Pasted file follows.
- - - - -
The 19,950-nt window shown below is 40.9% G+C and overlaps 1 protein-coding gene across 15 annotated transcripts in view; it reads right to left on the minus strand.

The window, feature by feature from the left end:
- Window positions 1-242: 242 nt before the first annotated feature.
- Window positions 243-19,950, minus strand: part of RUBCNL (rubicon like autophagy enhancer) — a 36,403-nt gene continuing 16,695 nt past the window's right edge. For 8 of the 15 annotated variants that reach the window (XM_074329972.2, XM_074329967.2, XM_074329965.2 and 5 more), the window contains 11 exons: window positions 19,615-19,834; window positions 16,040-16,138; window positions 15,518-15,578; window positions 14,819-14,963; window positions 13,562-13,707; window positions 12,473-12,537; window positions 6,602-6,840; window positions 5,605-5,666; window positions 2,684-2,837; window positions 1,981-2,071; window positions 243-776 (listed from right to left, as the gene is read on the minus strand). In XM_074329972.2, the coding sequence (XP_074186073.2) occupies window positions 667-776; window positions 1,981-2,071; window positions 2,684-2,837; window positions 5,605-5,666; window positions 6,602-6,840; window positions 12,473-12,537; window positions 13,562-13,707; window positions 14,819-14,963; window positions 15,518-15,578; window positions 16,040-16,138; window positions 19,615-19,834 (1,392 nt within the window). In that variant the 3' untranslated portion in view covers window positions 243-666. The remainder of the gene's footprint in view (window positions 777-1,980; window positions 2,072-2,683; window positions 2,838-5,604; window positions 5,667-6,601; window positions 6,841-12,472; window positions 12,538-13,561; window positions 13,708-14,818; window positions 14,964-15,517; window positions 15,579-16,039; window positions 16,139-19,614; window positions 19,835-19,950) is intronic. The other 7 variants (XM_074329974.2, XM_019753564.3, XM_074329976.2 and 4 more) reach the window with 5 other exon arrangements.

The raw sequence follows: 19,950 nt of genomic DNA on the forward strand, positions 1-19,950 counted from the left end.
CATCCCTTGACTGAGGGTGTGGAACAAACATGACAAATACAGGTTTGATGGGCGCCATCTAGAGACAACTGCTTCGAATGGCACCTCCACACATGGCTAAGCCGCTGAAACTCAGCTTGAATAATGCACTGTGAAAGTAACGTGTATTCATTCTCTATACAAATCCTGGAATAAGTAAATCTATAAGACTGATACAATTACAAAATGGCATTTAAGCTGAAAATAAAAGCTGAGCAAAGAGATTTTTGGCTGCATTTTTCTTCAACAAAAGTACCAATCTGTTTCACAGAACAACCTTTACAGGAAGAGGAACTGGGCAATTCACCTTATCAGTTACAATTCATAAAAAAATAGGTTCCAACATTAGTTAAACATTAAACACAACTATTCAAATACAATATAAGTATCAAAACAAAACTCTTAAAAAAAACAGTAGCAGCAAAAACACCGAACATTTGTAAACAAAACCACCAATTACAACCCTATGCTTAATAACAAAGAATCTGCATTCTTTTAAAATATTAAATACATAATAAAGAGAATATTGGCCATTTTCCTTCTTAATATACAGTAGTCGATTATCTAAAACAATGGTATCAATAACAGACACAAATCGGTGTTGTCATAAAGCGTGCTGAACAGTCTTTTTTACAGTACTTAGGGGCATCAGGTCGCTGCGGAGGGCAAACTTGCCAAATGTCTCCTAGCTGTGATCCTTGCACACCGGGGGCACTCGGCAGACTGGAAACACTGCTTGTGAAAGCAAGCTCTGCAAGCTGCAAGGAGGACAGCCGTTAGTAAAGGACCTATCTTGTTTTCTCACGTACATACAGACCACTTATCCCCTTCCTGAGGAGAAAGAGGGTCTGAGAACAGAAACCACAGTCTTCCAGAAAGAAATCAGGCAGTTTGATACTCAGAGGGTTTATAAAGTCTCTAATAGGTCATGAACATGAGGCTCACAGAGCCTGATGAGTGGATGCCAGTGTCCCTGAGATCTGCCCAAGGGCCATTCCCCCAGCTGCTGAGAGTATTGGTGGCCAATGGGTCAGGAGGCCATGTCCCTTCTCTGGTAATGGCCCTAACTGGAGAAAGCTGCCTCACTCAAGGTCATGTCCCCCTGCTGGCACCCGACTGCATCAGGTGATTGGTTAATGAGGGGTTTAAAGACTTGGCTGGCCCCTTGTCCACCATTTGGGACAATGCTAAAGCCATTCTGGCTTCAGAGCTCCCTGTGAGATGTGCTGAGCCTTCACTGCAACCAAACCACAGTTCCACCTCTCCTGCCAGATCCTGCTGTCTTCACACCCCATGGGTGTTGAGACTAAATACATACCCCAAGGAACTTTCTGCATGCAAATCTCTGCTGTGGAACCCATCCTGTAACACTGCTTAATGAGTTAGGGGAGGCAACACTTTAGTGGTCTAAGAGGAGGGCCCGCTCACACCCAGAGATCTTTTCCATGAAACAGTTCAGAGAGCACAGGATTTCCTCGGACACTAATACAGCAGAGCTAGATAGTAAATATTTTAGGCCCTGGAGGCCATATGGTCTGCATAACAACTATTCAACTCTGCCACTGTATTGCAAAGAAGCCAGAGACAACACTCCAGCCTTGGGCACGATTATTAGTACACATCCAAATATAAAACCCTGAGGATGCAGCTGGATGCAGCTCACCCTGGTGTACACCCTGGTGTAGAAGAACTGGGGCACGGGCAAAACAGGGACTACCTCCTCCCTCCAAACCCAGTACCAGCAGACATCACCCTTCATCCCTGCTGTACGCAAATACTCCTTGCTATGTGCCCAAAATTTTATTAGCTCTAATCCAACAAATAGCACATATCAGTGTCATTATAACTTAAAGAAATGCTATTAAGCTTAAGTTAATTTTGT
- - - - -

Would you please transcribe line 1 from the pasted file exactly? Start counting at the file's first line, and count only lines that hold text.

The 19,950-nt window shown below is 40.9% G+C and overlaps 1 protein-coding gene across 15 annotated transcripts in view; it reads right to left on the minus strand.